“If I have seen a little further it is by standing on the shoulders of Giants.”
When Sir Issac Newton wrote this in a letter to his rival, he actually had borrowed the phrase itself. Whether or not this quote predates John of Salisbury in the 12th century is not known, but the most commonly used version is: “We are like dwarfs sitting on the shoulders of giants. We see more, and things that are distant, than they did, not because our sight is superior or because we are taller than that, but because they raise us up and by their great stature add to ours.”
The open access movement predates the Internet (to about the 1950's), and various models were proposed to increase access to academic research. Self-archiving (the act of depositing a free copy of an electronic document on the Internet in order to provide open access to it) has been common for computer scientists since at least the 1980s. In physics, it has become the norm and some sub-areas like high-energy physics have a 100% self-archiving rate. Interestingly, the two major physics publishers, American Physical Society and Institute of Physics Publishing have reported that the free archive has had no effect on journal subscriptions in physics; even though articles are freely available, usually before publication.
In 1997 when the US National Library of Medicine made Medline available freely in the form of PubMed, the usage of this database increased ten-fold.
In 2001 scholars around the world signed “an open letter to scientific publishers” calling for “the establishment of an online public library that would provide the full contents of the published record of research and scholarly discourses in medicine and the life sciences in a freely, accessible, fully searchable, inter-linked form.” The advocacy organization The Public Library of Science was established as a result. However, most scientists continued to publish and review for non-open access journals. (For a full timeline through 2009 check out: http://legacy.earlham.edu/~peters/fos/timeline.htm)
Momentum has picked up in recent years. Today, all seven of Britain’s research councils require that the results of work they fund are open-access in some way. By 2016 all public money given to universities in Britain will have the same open-access requirement. On the other side of the pond, in 2013 the White House required that federal agencies spending more than $100M a year on research must publish results where they can be read for free.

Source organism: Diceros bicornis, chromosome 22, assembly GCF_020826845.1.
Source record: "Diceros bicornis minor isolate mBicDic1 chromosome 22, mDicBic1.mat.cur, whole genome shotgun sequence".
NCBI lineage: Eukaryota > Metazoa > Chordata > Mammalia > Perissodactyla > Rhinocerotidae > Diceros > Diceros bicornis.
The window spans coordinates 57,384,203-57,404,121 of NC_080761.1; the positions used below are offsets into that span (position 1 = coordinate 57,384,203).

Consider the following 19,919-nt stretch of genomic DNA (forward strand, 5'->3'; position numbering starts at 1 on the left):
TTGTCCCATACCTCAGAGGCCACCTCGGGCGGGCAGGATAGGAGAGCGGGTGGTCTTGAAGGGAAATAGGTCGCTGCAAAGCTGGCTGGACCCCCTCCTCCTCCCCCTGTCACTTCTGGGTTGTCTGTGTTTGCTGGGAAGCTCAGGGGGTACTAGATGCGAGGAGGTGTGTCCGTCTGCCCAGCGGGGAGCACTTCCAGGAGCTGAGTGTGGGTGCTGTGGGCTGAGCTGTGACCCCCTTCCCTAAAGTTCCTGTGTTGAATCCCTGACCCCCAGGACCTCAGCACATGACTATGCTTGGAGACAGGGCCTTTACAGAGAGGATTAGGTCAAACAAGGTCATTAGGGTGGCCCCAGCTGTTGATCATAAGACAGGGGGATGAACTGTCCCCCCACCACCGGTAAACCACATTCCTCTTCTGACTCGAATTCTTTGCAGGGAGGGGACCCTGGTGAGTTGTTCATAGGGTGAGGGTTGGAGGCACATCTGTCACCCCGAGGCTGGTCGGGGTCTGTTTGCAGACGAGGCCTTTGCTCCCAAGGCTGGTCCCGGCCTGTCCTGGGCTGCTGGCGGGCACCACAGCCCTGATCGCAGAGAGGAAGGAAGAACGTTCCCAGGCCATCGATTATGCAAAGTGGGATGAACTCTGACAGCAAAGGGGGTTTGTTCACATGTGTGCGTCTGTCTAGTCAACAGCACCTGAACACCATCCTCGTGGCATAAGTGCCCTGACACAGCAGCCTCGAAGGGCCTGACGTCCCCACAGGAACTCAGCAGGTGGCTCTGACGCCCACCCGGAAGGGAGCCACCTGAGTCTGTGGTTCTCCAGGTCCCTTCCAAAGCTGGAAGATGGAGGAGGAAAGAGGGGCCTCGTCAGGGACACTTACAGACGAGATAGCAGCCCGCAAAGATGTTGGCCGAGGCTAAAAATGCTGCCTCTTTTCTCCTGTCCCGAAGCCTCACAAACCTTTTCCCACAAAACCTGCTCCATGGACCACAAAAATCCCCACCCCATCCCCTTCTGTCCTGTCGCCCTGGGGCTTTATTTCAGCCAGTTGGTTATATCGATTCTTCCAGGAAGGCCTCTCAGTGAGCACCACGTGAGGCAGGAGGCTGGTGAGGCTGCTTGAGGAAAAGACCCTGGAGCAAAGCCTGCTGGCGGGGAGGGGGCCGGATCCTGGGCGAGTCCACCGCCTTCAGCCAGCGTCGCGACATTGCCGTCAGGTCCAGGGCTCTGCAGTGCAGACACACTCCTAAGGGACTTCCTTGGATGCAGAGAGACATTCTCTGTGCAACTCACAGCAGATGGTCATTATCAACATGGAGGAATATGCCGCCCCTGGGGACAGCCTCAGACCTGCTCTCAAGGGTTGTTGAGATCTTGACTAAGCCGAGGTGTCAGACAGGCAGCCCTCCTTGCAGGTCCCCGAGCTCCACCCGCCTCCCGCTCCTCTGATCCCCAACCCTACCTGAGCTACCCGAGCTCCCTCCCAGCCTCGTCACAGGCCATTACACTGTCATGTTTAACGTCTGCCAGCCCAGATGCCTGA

While proponents of the movement argue that open access benefits science, there have been some unintended consequences. In many open-access models, the cost of publishing shifted to the generator of the research - a burden on the already meager funds allocated to researchers. Others argue that it negatively affects the quality of published research by incentivizing publishers to push through more articles in order to generate higher revenues (as opposed to the current scenario where quality drives subscriptions and thus rejecting a submission does not hurt the bottom line).
Nature published an informative article on the pros and cons of the open data movement and concluded that any successful emerging model must be economically sound.
Nice to share
Stepping away from economic concerns, there are clear benefits to publically sharing data. On the NIH website’s FAQs regarding their mandatory data-sharing policy for grants over $500,000, there are seemingly straight-forward but nonetheless interesting FAQs. For example, the answer to “Why should I share my final research data?” is easy enough: Promoting new research, testing of new or alternative hypotheses and methods of analysis, facilitating education of new researchers, enabling exploration of topics not envisioned by the initial investigator and the ability to create new datasets by combining data from multiple sources.
The questions that are particularly interesting however, relate to the types of data to be shared. Some types of basic research, such as shared datasets from genome sequences and maps, protein and nucleotide databases, etc. lend themselves very well for compilation in centralized locations. Some types of data, may be less easily compiled, especially as science grows and evolves and it becomes increasingly necessary to combine data-sets and types across disciplines.
The move to digitize scientific data has been championed by the pharmaceutical industry as evidenced by their choice to make multi-million dollar investments in collaboration-focused software to capture and analyze data.
In the same vein as the current discourse regarding open-access, major discussions regarding switching from pen and paper to electronic formats were in full swing in the 1990s. And following a similar course as we are seeing with the open access movement, government mandates (eg the Electronic Signatures in Global and National Commerce Act) mean that instead of searching through notebooks and piles of documents, printing materials and submitting thousands of pages (eg for an FDA Audit), electronic lab notebook users can simply collate and submit electronic records, saving valuable time and money.
In essence, electronic lab notebooks are continuing to facilitate a movement enabled by government action. However, the world of sharing and collaboration was quite different 14 years ago - we’ve gone from dial-up internet and shared, wired desktop computers to a world where a single scientist may own a combination of laptops, tablets and smartphones, and the speed and access to information is incredible by comparison.
Acceptance of the open access movement is progressing along with technologies that better enable knowledge sharing. It’s fair to expect that those trends will continue.
What's your experience with open data? What do you think it'll look like in 5 years? Start the discussion in the comments below!